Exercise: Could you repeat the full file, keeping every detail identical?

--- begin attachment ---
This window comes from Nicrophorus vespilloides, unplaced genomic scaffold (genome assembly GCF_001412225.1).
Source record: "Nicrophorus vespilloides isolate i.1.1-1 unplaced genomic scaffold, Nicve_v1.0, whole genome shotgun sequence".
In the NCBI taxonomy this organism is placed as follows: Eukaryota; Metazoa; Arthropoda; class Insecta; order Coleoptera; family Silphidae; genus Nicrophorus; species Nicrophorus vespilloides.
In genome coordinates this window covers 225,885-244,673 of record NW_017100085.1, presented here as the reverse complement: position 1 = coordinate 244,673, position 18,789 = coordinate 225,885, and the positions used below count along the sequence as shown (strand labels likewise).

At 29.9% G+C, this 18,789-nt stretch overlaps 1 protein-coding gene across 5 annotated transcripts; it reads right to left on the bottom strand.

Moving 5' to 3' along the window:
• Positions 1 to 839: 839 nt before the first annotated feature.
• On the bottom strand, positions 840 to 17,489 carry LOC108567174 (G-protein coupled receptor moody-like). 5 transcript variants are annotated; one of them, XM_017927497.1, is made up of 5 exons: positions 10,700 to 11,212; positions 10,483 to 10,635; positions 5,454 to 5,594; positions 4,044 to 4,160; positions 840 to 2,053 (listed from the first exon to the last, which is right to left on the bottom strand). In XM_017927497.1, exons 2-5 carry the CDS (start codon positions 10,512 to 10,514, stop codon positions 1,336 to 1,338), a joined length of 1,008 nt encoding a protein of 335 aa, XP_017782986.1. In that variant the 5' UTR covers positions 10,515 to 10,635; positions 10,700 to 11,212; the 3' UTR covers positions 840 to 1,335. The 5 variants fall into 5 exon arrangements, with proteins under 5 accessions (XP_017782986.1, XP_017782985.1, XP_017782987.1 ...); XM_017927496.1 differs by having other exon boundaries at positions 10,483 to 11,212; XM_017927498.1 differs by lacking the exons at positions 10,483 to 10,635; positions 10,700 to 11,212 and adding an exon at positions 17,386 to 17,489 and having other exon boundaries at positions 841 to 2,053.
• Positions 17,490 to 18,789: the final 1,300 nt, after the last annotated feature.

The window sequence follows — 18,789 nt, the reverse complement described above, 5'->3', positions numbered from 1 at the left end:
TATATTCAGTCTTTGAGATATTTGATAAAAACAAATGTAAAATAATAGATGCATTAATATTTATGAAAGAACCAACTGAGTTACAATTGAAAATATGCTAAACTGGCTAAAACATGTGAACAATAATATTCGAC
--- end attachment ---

This window comes from Nicrophorus vespilloides, unplaced genomic scaffold (genome assembly GCF_001412225.1).
Source record: "Nicrophorus vespilloides isolate i.1.1-1 unplaced genomic scaffold, Nicve_v1.0, whole genome shotgun sequence".
In the NCBI taxonomy this organism is placed as follows: Eukaryota; Metazoa; Arthropoda; class Insecta; order Coleoptera; family Silphidae; genus Nicrophorus; species Nicrophorus vespilloides.
In genome coordinates this window covers 225,885-244,673 of record NW_017100085.1, presented here as the reverse complement: position 1 = coordinate 244,673, position 18,789 = coordinate 225,885, and the positions used below count along the sequence as shown (strand labels likewise).

At 29.9% G+C, this 18,789-nt stretch overlaps 1 protein-coding gene across 5 annotated transcripts; it reads right to left on the bottom strand.

Moving 5' to 3' along the window:
• Positions 1 to 839: 839 nt before the first annotated feature.
• On the bottom strand, positions 840 to 17,489 carry LOC108567174 (G-protein coupled receptor moody-like). 5 transcript variants are annotated; one of them, XM_017927497.1, is made up of 5 exons: positions 10,700 to 11,212; positions 10,483 to 10,635; positions 5,454 to 5,594; positions 4,044 to 4,160; positions 840 to 2,053 (listed from the first exon to the last, which is right to left on the bottom strand). In XM_017927497.1, exons 2-5 carry the CDS (start codon positions 10,512 to 10,514, stop codon positions 1,336 to 1,338), a joined length of 1,008 nt encoding a protein of 335 aa, XP_017782986.1. In that variant the 5' UTR covers positions 10,515 to 10,635; positions 10,700 to 11,212; the 3' UTR covers positions 840 to 1,335. The 5 variants fall into 5 exon arrangements, with proteins under 5 accessions (XP_017782986.1, XP_017782985.1, XP_017782987.1 ...); XM_017927496.1 differs by having other exon boundaries at positions 10,483 to 11,212; XM_017927498.1 differs by lacking the exons at positions 10,483 to 10,635; positions 10,700 to 11,212 and adding an exon at positions 17,386 to 17,489 and having other exon boundaries at positions 841 to 2,053.
• Positions 17,490 to 18,789: the final 1,300 nt, after the last annotated feature.

The window sequence follows — 18,789 nt, the reverse complement described above, 5'->3', positions numbered from 1 at the left end:
TATATTCAGTCTTTGAGATATTTGATAAAAACAAATGTAAAATAATAGATGCATTAATATTTATGAAAGAACCAACTGAGTTACAATTGAAAATATGCTAAACTGGCTAAAACATGTGAACAATAATATTCGAC